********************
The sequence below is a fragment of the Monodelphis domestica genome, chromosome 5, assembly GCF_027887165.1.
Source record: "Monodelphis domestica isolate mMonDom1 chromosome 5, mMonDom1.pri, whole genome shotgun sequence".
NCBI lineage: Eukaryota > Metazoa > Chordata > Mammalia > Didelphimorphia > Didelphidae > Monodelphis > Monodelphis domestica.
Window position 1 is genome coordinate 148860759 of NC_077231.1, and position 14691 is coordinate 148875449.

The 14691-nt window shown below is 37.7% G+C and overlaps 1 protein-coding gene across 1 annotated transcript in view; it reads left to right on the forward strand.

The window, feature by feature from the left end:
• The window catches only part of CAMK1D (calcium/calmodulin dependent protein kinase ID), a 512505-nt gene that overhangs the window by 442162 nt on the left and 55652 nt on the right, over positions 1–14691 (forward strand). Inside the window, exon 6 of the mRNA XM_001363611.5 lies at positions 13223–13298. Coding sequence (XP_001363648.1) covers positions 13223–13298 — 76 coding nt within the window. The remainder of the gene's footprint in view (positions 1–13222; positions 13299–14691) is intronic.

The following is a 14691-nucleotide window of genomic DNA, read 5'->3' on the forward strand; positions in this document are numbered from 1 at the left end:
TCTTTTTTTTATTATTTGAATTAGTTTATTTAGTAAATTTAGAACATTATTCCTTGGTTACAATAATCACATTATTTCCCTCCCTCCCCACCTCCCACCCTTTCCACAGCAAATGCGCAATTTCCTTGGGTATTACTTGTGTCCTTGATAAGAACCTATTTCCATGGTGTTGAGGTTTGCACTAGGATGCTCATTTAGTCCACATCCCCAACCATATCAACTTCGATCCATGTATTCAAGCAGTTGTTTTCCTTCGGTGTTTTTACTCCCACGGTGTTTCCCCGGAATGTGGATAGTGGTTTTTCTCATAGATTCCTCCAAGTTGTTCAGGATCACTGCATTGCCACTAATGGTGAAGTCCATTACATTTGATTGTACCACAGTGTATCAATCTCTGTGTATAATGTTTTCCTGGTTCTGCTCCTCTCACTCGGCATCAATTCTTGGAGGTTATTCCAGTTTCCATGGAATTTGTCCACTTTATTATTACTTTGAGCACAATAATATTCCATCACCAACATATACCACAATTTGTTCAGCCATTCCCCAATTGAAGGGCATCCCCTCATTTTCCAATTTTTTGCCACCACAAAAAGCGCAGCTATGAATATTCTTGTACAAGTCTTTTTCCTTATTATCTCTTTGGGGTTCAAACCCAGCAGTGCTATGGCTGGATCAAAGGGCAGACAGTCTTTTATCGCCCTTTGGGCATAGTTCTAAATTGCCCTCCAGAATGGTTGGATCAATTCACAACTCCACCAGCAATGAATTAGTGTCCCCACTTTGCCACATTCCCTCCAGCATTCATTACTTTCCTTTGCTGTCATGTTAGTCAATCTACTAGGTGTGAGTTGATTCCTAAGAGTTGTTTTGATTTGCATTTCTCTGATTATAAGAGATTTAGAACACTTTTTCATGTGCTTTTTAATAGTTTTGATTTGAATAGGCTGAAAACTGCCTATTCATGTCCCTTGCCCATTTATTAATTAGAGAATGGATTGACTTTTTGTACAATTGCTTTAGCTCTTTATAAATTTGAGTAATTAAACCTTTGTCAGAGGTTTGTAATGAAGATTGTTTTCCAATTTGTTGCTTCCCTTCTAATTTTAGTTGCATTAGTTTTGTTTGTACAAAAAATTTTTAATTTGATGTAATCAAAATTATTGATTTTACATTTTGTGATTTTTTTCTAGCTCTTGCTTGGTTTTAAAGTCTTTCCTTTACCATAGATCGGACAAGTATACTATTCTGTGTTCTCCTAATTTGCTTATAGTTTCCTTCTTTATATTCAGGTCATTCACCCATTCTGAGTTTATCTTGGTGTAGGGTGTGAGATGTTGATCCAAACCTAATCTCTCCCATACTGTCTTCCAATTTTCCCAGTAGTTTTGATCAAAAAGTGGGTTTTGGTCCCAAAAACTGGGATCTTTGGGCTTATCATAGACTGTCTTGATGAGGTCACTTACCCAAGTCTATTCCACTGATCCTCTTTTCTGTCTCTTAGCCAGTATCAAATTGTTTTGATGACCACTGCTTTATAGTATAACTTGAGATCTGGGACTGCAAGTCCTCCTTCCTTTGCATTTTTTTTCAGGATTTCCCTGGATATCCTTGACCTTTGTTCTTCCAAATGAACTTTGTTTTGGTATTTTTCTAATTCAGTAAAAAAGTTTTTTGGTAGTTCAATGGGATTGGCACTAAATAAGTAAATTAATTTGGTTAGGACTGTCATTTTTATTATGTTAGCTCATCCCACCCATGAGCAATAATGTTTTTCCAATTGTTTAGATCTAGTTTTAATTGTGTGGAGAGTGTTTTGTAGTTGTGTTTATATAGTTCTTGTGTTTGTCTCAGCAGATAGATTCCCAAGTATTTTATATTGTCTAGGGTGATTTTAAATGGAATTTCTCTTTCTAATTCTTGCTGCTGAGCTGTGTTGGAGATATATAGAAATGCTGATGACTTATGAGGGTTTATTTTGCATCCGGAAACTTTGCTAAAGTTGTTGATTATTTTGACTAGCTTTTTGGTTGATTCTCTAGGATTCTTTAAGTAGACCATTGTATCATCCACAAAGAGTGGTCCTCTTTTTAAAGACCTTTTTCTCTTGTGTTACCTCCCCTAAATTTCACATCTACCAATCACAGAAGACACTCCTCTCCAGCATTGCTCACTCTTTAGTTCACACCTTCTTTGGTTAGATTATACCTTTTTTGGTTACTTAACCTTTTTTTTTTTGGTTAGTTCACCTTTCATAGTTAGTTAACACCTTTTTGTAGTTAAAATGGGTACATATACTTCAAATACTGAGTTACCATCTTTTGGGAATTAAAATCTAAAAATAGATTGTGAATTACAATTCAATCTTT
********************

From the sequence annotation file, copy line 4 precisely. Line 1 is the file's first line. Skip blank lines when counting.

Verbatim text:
Window position 1 is genome coordinate 148860759 of NC_077231.1, and position 14691 is coordinate 148875449.